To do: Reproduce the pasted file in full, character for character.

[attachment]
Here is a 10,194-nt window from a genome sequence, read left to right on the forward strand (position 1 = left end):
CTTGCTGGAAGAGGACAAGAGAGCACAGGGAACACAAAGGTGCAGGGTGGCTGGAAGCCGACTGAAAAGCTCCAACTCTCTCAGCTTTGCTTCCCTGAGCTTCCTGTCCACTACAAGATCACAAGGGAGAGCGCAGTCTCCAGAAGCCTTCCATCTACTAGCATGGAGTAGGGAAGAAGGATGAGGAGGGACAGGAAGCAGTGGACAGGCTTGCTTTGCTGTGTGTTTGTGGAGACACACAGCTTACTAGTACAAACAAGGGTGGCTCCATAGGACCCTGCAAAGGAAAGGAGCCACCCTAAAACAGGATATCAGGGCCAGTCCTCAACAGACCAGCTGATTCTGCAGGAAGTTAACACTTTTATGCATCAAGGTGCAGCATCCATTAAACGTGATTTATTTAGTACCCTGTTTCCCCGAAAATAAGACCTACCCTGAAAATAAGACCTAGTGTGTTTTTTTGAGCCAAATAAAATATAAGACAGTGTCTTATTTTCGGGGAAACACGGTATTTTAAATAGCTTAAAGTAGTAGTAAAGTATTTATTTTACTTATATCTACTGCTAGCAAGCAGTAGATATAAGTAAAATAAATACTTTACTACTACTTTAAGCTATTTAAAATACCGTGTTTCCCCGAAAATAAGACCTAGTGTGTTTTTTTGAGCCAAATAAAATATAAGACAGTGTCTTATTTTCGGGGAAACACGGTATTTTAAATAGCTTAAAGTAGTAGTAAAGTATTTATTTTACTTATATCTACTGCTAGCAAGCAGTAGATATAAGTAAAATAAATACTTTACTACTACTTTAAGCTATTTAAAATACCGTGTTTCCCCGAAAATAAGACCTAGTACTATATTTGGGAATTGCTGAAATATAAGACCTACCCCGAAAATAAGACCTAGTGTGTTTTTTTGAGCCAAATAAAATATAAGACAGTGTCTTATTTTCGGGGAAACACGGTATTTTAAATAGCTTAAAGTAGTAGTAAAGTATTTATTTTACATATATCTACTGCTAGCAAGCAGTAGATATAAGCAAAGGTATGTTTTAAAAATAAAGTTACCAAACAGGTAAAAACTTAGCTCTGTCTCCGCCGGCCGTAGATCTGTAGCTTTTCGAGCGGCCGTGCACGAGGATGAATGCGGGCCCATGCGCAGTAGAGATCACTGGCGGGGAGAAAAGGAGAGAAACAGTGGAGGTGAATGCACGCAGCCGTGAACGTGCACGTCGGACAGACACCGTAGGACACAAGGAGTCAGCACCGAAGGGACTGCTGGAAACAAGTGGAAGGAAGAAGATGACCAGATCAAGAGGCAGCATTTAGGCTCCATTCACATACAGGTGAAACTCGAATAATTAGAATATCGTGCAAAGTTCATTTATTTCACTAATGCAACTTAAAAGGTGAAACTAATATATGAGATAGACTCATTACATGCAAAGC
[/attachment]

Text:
Here is a 10,194-nt window from a genome sequence, read left to right on the forward strand (position 1 = left end):
CTTGCTGGAAGAGGACAAGAGAGCACAGGGAACACAAAGGTGCAGGGTGGCTGGAAGCCGACTGAAAAGCTCCAACTCTCTCAGCTTTGCTTCCCTGAGCTTCCTGTCCACTACAAGATCACAAGGGAGAGCGCAGTCTCCAGAAGCCTTCCATCTACTAGCATGGAGTAGGGAAGAAGGATGAGGAGGGACAGGAAGCAGTGGACAGGCTTGCTTTGCTGTGTGTTTGTGGAGACACACAGCTTACTAGTACAAACAAGGGTGGCTCCATAGGACCCTGCAAAGGAAAGGAGCCACCCTAAAACAGGATATCAGGGCCAGTCCTCAACAGACCAGCTGATTCTGCAGGAAGTTAACACTTTTATGCATCAAGGTGCAGCATCCATTAAACGTGATTTATTTAGTACCCTGTTTCCCCGAAAATAAGACCTACCCTGAAAATAAGACCTAGTGTGTTTTTTTGAGCCAAATAAAATATAAGACAGTGTCTTATTTTCGGGGAAACACGGTATTTTAAATAGCTTAAAGTAGTAGTAAAGTATTTATTTTACTTATATCTACTGCTAGCAAGCAGTAGATATAAGTAAAATAAATACTTTACTACTACTTTAAGCTATTTAAAATACCGTGTTTCCCCGAAAATAAGACCTAGTGTGTTTTTTTGAGCCAAATAAAATATAAGACAGTGTCTTATTTTCGGGGAAACACGGTATTTTAAATAGCTTAAAGTAGTAGTAAAGTATTTATTTTACTTATATCTACTGCTAGCAAGCAGTAGATATAAGTAAAATAAATACTTTACTACTACTTTAAGCTATTTAAAATACCGTGTTTCCCCGAAAATAAGACCTAGTACTATATTTGGGAATTGCTGAAATATAAGACCTACCCCGAAAATAAGACCTAGTGTGTTTTTTTGAGCCAAATAAAATATAAGACAGTGTCTTATTTTCGGGGAAACACGGTATTTTAAATAGCTTAAAGTAGTAGTAAAGTATTTATTTTACATATATCTACTGCTAGCAAGCAGTAGATATAAGCAAAGGTATGTTTTAAAAATAAAGTTACCAAACAGGTAAAAACTTAGCTCTGTCTCCGCCGGCCGTAGATCTGTAGCTTTTCGAGCGGCCGTGCACGAGGATGAATGCGGGCCCATGCGCAGTAGAGATCACTGGCGGGGAGAAAAGGAGAGAAACAGTGGAGGTGAATGCACGCAGCCGTGAACGTGCACGTCGGACAGACACCGTAGGACACAAGGAGTCAGCACCGAAGGGACTGCTGGAAACAAGTGGAAGGAAGAAGATGACCAGATCAAGAGGCAGCATTTAGGCTCCATTCACATACAGGTGAAACTCGAATAATTAGAATATCGTGCAAAGTTCATTTATTTCACTAATGCAACTTAAAAGGTGAAACTAATATATGAGATAGACTCATTACATGCAAAGC